A Little Bit of Plague Makes the People Come Together
Panic in the Streets - (1950) Directed by Elia Kazan
Starring Richard Widmark, Paul Douglas, Barbara Bel Geddes
2 or 3 years back I read The Plague by Albert Camus and I've been meaning to read it again. There is something about Plague that fascinates me, any contagious disease in fact, if it groups a number of people together its everything short of uninteresting to observe human solidarity.
Panic in the Streets is a story that follows a thinning clock, a race against time, as the threat of an epidemic deepens in a New Orleans town when a man with pneumonic plague is murdered and his infected attackers unknown. Richard Widmark and Paul Douglas play the unlikely pair of doctor and policeman in charge of finding the contaminated murderers. The doctor, Lt. Cmdr. Clinton Reed M.D. just as Dr. Bernard Rieux in The Plague or even Dr. Steven Monks in Val Guest's 1963 plague film, 80,000 suspects; all dealt with the tremendous strain of stress, every life that pass, passed through their hands and every action they took was met with immediate response. Under such restraint of time during plague, one must act fast, truthfully, and with little or no regard for ego. I guess this is why plague stories interest me. Only when the threat of death is made a real solid fact, only when it looms about not as a spontaneous thief but as an invited guest who makes you uncomfortable nonetheless, only then do we shed the material layers of life. It brings out of people, that which they are at their essential make up. Heroes can become cowards, beggars can ascend to aristocracy; plague has no class division. During a plague, everyone is in the same position, death may come and carry anyone away. This is true even without plague, Death most certainly can never be called prejudice or predictable but without such an experience like plague, Death can be ignored, a person may distract their attention to other things. And as I would agree a preoccupied obsession with Death isn't healthy nor is the fear of Death that stunts one's experience of life. Plague sheds our costumes and what we are becomes known to us and others.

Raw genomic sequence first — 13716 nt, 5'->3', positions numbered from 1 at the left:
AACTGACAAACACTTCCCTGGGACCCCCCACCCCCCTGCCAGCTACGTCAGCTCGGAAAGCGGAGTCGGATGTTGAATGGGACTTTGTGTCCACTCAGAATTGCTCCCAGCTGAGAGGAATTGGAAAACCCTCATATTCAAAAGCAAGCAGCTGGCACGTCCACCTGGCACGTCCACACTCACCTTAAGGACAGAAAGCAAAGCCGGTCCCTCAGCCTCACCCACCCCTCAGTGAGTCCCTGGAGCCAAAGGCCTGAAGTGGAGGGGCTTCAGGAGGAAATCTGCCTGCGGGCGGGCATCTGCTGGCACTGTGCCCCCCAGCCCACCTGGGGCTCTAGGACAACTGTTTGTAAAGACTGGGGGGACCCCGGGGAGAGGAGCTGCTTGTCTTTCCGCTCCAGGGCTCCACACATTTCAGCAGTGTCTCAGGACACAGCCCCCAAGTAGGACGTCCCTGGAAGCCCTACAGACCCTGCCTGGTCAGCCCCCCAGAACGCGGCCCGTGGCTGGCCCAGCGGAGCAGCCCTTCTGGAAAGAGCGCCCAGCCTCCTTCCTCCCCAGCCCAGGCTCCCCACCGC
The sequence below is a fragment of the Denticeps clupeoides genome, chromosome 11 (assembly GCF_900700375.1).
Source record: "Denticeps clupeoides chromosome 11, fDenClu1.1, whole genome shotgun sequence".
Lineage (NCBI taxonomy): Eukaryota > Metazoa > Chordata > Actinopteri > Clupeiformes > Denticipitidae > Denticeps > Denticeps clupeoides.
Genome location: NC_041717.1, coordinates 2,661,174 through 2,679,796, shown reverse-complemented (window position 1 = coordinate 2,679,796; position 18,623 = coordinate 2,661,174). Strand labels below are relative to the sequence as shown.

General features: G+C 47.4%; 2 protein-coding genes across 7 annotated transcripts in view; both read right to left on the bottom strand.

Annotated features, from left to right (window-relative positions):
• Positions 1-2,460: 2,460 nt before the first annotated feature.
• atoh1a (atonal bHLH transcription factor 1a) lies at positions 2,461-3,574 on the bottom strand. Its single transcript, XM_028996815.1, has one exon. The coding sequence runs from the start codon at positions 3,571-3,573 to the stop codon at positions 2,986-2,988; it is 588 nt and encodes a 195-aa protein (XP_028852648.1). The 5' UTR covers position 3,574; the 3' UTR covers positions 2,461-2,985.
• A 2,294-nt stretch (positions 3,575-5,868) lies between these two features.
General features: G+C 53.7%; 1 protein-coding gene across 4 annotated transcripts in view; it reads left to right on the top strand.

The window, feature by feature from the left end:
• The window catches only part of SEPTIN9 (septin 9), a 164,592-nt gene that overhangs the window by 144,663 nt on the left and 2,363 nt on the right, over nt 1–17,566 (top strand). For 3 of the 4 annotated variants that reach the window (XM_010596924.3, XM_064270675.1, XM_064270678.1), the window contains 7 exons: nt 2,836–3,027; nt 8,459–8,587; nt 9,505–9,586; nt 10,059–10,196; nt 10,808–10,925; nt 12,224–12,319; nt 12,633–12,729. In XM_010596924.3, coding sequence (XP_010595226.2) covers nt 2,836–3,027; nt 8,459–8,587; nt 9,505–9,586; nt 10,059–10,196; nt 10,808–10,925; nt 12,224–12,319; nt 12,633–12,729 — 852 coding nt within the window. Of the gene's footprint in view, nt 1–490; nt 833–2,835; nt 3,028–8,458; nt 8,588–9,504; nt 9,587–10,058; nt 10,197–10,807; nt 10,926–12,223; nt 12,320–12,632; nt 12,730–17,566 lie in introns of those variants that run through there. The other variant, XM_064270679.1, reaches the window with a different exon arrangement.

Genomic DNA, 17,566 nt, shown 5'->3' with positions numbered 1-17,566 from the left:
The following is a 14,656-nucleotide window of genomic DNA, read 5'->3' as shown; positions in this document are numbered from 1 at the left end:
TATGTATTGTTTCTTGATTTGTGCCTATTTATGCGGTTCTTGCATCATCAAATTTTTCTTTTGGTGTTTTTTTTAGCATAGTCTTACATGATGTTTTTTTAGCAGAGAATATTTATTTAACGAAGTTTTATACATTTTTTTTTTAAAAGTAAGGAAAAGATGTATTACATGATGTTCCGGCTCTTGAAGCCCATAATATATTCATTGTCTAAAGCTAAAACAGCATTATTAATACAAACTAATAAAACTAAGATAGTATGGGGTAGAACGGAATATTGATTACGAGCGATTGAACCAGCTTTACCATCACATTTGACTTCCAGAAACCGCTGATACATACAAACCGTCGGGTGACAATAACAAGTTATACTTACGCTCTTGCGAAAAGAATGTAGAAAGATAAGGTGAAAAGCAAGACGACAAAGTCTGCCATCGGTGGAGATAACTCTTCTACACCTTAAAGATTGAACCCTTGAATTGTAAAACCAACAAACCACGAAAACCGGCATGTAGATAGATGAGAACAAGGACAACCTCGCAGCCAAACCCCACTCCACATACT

I'm surprised I haven't heard about Panic in the Streets before. Perhaps because its not based on a Tennessee Williams play and it doesn't star Brando, he isn't in it at all, actually. There are some great performances nonetheless, Richard Widmark is intense and practically blew a few capillaries as Clint Reed and then there's Jack Palance (then billed Walter Jack Palance) as Blackie, the lead assailant who's unknowingly carrier to the pneumonic lung candy that's got the city officials all hot and bothered. Barbara Bel Geddes plays Clinton Reed's wife, Nancy. It took me a moment to realize she played Midge Wood, Jimmy Stewart's friend in Vertigo, I'm very fond of her. I wonder if she was part of Kazan's method class? I'd like to see more of her.